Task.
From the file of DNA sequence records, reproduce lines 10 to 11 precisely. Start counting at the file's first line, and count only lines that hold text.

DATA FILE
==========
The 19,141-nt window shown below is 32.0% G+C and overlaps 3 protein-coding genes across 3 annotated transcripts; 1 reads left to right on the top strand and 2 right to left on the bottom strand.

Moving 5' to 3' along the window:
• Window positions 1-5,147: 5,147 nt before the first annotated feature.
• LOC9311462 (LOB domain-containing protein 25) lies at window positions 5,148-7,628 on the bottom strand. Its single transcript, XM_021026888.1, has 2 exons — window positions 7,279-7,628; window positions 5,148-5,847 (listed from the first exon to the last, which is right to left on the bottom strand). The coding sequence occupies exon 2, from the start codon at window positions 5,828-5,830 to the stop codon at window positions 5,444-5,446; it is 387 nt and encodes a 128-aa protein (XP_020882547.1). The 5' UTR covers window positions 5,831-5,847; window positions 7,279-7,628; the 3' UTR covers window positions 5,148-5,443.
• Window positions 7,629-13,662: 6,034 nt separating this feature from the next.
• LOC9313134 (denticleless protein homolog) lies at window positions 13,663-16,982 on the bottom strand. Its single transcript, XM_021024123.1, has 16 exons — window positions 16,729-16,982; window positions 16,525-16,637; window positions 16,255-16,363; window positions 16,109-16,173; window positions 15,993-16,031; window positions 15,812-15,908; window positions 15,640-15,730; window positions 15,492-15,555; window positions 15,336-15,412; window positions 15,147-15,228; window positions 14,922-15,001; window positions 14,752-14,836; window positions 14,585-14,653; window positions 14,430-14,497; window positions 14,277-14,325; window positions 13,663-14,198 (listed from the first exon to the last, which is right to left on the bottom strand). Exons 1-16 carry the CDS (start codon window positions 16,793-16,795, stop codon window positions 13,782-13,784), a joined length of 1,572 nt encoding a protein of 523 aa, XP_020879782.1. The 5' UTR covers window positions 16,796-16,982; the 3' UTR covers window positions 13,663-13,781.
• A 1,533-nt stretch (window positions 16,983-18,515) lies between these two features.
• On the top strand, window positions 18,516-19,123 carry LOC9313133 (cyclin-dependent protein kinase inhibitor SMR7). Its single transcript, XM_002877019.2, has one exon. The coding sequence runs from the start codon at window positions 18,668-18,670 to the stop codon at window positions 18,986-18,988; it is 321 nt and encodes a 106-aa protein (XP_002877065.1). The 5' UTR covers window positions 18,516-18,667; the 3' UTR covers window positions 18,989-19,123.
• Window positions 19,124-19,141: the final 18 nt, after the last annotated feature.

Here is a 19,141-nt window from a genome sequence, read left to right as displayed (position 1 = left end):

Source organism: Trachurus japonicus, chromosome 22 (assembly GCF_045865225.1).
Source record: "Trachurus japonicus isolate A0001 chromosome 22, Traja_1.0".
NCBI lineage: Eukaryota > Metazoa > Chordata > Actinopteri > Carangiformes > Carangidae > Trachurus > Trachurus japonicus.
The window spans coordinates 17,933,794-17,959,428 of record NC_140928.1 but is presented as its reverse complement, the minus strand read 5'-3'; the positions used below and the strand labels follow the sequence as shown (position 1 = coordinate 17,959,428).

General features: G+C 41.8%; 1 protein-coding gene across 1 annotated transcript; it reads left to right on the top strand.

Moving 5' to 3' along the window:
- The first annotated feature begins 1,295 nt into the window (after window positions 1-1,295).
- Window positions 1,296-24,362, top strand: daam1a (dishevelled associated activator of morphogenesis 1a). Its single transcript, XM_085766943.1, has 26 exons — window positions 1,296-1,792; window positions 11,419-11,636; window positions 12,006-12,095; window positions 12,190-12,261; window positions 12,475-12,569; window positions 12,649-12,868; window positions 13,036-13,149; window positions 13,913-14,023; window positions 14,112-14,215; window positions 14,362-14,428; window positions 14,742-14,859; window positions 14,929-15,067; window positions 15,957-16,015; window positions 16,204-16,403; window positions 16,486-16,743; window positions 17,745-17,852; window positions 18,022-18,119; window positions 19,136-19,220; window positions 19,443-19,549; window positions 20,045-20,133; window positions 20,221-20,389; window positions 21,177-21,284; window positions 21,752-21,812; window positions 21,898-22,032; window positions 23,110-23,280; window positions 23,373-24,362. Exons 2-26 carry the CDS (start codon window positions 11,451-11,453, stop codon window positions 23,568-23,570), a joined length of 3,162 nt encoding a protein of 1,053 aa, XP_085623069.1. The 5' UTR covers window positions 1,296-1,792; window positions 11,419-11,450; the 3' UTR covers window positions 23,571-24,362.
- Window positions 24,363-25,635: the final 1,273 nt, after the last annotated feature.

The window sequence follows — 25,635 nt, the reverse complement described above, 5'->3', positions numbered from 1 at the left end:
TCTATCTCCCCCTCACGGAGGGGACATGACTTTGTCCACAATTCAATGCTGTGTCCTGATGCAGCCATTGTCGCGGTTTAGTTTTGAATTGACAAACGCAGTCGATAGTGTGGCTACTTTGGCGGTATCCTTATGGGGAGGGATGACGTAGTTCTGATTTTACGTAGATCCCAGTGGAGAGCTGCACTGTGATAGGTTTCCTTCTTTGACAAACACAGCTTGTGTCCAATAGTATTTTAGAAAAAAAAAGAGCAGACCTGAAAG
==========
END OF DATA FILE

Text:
Here is a 19,141-nt window from a genome sequence, read left to right as displayed (position 1 = left end):

Source organism: Trachurus japonicus, chromosome 22 (assembly GCF_045865225.1).